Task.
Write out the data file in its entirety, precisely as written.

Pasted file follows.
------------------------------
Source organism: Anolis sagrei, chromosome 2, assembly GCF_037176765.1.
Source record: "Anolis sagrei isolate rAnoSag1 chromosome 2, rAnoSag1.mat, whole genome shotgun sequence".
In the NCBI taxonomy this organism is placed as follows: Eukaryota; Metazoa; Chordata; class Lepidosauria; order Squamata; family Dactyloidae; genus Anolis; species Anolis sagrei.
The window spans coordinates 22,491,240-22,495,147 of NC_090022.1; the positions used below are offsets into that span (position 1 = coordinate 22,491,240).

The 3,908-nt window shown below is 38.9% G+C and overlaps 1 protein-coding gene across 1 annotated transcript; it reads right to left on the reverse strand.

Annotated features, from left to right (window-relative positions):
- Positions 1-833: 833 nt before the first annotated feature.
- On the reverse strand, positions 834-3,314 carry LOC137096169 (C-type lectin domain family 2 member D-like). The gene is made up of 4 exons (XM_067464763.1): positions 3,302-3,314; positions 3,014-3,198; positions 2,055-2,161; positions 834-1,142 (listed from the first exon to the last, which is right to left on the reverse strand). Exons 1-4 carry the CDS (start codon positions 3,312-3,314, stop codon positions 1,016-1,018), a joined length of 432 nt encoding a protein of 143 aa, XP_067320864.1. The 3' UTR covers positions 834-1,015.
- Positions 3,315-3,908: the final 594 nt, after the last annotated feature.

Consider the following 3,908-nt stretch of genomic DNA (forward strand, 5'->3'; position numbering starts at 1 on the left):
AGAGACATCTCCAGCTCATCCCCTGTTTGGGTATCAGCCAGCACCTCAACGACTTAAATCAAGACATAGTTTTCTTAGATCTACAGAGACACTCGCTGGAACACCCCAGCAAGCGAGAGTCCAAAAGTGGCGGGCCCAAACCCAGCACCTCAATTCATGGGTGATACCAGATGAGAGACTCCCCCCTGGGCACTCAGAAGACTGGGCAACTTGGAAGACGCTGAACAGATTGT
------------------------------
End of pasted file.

Source organism: Anolis sagrei, chromosome 2, assembly GCF_037176765.1.
Source record: "Anolis sagrei isolate rAnoSag1 chromosome 2, rAnoSag1.mat, whole genome shotgun sequence".
In the NCBI taxonomy this organism is placed as follows: Eukaryota; Metazoa; Chordata; class Lepidosauria; order Squamata; family Dactyloidae; genus Anolis; species Anolis sagrei.
The window spans coordinates 22,491,240-22,495,147 of NC_090022.1; the positions used below are offsets into that span (position 1 = coordinate 22,491,240).

The 3,908-nt window shown below is 38.9% G+C and overlaps 1 protein-coding gene across 1 annotated transcript; it reads right to left on the reverse strand.

Annotated features, from left to right (window-relative positions):
- Positions 1-833: 833 nt before the first annotated feature.
- On the reverse strand, positions 834-3,314 carry LOC137096169 (C-type lectin domain family 2 member D-like). The gene is made up of 4 exons (XM_067464763.1): positions 3,302-3,314; positions 3,014-3,198; positions 2,055-2,161; positions 834-1,142 (listed from the first exon to the last, which is right to left on the reverse strand). Exons 1-4 carry the CDS (start codon positions 3,312-3,314, stop codon positions 1,016-1,018), a joined length of 432 nt encoding a protein of 143 aa, XP_067320864.1. The 3' UTR covers positions 834-1,015.
- Positions 3,315-3,908: the final 594 nt, after the last annotated feature.

Consider the following 3,908-nt stretch of genomic DNA (forward strand, 5'->3'; position numbering starts at 1 on the left):
AGAGACATCTCCAGCTCATCCCCTGTTTGGGTATCAGCCAGCACCTCAACGACTTAAATCAAGACATAGTTTTCTTAGATCTACAGAGACACTCGCTGGAACACCCCAGCAAGCGAGAGTCCAAAAGTGGCGGGCCCAAACCCAGCACCTCAATTCATGGGTGATACCAGATGAGAGACTCCCCCCTGGGCACTCAGAAGACTGGGCAACTTGGAAGACGCTGAACAGATTGT